Said ceo Paul Cayard: "Artemis Racing is back to work. We will only race if our sailing team believes they are safe racing AC72s. This confidence will be dependent on many criteria, one of the most important of which is the new safety criteria and rules changes that the America's Cup organizers and competitors will adopt.

"Regarding the accident on San Francisco Bay, Artemis Racing is still in the process of conducting its own internal review. I understand that frustration exists out there because questions remain about the accident. It was, however, a complex event. We want to give it the time, respect and professionalism it deserves, so we thank everyone for their continued patience during this process."

PROMOTED VIDEO
Have you tried new the Independent Digital Edition apps?
News
peopleBenjamin Netanyahu trolled by group promoting two-state solution
Arts and Entertainment
Kylie performs during her Kiss Me Once tour
musicReview: 26 years on from her first single, the pop princess tries just a bit too hard at London's O2
Life and Style
fashionEveryone, apparently
Voices
The erotic novel Fifty Shades of Grey has already been blamed for a rise in the number of callouts to the fire brigade for people trapped in handcuffs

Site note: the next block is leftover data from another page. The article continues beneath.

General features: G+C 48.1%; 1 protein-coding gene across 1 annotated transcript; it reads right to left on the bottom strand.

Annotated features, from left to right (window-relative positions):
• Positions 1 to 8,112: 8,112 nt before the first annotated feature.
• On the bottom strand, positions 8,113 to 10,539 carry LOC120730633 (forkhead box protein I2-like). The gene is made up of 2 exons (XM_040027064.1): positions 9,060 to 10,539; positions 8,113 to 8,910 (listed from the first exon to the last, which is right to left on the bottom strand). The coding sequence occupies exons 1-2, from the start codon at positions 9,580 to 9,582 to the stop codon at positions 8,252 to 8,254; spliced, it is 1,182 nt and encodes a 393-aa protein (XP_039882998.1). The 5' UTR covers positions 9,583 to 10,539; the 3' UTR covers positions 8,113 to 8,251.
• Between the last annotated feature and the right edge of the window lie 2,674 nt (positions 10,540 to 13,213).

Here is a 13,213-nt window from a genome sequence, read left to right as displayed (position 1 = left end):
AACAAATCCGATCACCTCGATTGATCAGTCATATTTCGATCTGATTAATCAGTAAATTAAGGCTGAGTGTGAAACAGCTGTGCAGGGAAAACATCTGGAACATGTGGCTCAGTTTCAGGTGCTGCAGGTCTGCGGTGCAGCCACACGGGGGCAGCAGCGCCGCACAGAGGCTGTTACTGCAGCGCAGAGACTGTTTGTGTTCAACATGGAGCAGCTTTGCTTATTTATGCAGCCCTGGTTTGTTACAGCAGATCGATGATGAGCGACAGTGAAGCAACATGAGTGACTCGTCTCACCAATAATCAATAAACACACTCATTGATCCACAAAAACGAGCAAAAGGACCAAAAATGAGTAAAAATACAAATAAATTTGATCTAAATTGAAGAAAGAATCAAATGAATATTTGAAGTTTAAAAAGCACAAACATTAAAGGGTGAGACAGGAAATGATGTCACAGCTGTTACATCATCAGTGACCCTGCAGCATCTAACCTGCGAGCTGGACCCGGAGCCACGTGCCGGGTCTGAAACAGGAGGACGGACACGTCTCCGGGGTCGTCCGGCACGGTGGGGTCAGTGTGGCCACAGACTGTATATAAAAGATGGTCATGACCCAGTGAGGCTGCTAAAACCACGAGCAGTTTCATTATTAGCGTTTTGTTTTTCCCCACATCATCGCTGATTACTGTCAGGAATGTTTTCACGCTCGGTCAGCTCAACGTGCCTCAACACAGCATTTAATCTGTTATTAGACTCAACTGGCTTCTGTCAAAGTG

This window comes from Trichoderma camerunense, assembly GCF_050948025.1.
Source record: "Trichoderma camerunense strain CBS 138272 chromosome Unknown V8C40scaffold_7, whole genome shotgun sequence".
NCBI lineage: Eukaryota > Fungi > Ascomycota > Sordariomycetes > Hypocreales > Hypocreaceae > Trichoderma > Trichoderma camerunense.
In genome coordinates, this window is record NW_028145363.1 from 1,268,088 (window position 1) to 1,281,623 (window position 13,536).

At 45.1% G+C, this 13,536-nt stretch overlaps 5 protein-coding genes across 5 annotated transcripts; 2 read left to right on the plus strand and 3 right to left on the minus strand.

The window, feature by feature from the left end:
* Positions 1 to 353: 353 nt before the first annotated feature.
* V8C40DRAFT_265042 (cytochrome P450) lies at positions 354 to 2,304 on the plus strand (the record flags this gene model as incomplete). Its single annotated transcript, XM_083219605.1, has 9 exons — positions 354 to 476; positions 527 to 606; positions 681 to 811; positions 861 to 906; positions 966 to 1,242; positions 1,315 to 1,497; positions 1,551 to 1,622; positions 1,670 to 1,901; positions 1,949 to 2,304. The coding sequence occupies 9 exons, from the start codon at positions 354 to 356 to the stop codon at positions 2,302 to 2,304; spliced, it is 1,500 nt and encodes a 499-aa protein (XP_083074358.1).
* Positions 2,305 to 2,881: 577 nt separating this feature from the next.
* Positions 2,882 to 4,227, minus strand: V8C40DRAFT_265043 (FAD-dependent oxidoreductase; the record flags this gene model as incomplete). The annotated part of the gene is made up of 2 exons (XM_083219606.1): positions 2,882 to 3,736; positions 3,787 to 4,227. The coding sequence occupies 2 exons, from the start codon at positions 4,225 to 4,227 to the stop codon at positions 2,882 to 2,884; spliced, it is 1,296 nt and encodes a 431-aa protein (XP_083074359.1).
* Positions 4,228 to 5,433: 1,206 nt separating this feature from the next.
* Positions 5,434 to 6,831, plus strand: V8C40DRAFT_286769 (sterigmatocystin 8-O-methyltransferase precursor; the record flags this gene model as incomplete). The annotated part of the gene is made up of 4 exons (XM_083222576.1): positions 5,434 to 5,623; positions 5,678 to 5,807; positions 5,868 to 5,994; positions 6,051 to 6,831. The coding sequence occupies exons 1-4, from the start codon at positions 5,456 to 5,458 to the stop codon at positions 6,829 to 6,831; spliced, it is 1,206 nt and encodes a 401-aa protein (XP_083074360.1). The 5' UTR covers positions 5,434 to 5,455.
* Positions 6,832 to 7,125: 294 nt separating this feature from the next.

voicesJustine Elyot: Since Fifty Shades there's no need to be secretive about it — everyone's at it
Arts and Entertainment
A new Banksy entitled 'Art Buff' has appeared in Folkestone, Kent
art
Life and Style
Playing to win: for Tanith Carey, pictured with Lily, right, and Clio, even simple games had to have an educational purpose
lifeTanith Carey explains what made her take her foot off the gas
Arts and Entertainment
The White Sails Hospital and Spa is to be built in the new Tunisia Economic City.
architectureRussian billionaire designs boat-shaped hospital for new Dubai-style Tunisia Economic City
Sport
Husain Abdullah returns an interception off Tom Brady for a touchdown
nflLeague has rules against 'sliding to ground on knees'
Arts and Entertainment
Critics say Kipling showed loathing for India's primitive villagers in The Jungle Book
filmChristopher Walken, Bill Murray, Scarlett Johanssen Idris Elba, Andy Serkis, Benedict Cumberbatch, Cate Blanchett and Christian Bale
Life and Style
tech
Extras
indybest
News
i100
Caption competition
Caption competition
Latest stories from i100
Daily Quiz
Independent Dating
and  

By clicking 'Search' you
are agreeing to our
Terms of Use.

Career Services

Day In a Page

Isis is an hour from Baghdad, the Iraq army has little chance against it, and air strikes won't help

Isis an hour away from Baghdad -

and with no sign of Iraq army being able to make a successful counter-attack